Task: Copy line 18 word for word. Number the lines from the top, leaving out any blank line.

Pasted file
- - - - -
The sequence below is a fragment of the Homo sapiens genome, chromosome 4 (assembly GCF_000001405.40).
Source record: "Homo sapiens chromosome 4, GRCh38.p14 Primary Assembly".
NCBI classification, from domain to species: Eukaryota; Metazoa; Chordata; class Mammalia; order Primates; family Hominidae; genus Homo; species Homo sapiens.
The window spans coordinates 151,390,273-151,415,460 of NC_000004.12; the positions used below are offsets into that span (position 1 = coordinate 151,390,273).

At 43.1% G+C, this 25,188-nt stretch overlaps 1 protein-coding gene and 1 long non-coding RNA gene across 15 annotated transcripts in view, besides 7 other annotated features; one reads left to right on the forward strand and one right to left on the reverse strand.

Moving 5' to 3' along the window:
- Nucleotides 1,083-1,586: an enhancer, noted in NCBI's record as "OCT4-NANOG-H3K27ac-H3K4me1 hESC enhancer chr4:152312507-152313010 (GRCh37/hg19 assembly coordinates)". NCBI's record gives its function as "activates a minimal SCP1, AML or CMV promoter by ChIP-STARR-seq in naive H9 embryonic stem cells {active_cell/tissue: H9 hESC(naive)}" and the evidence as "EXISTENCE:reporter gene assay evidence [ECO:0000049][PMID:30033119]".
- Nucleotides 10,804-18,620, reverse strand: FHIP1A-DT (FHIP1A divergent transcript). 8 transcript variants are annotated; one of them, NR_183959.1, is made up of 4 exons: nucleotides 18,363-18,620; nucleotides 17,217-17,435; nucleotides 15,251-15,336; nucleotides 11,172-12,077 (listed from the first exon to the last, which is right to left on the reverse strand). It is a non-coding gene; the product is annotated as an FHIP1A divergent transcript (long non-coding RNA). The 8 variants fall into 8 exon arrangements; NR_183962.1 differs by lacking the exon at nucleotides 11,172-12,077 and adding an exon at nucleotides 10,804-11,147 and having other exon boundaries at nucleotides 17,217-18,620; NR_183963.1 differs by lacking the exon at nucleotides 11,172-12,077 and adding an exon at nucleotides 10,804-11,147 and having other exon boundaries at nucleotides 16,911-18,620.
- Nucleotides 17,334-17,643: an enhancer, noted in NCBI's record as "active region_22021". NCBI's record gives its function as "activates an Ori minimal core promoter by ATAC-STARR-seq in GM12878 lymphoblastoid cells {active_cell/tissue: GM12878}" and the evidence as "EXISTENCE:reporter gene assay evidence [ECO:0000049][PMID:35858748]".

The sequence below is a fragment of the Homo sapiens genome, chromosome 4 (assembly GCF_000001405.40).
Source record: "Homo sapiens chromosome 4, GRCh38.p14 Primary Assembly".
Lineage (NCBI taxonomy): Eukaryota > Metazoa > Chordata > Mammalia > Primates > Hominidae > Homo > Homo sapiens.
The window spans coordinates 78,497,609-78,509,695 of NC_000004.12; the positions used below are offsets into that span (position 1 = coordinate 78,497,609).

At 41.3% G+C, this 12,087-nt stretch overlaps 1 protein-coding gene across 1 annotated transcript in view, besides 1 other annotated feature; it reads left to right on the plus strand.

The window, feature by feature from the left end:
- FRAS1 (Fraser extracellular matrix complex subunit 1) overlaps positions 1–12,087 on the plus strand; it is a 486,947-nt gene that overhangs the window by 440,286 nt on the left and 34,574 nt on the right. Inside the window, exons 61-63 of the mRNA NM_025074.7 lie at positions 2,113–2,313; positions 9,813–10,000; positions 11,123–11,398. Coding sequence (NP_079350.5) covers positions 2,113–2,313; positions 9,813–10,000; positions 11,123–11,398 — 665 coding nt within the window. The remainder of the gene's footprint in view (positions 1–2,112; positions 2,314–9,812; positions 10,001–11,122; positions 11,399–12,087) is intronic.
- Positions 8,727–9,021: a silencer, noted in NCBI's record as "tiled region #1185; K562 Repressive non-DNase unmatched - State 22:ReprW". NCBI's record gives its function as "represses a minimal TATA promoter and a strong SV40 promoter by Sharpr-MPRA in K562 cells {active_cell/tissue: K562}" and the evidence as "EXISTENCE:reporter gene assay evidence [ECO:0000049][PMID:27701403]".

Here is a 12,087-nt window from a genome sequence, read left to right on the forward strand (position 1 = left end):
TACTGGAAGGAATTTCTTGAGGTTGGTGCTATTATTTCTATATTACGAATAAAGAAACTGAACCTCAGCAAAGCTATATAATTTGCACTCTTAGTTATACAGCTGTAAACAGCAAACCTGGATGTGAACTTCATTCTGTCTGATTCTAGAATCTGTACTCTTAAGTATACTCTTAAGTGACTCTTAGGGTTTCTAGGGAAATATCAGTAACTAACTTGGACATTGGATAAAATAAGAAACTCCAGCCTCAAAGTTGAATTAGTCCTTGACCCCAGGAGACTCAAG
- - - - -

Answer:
Here is a 12,087-nt window from a genome sequence, read left to right on the forward strand (position 1 = left end):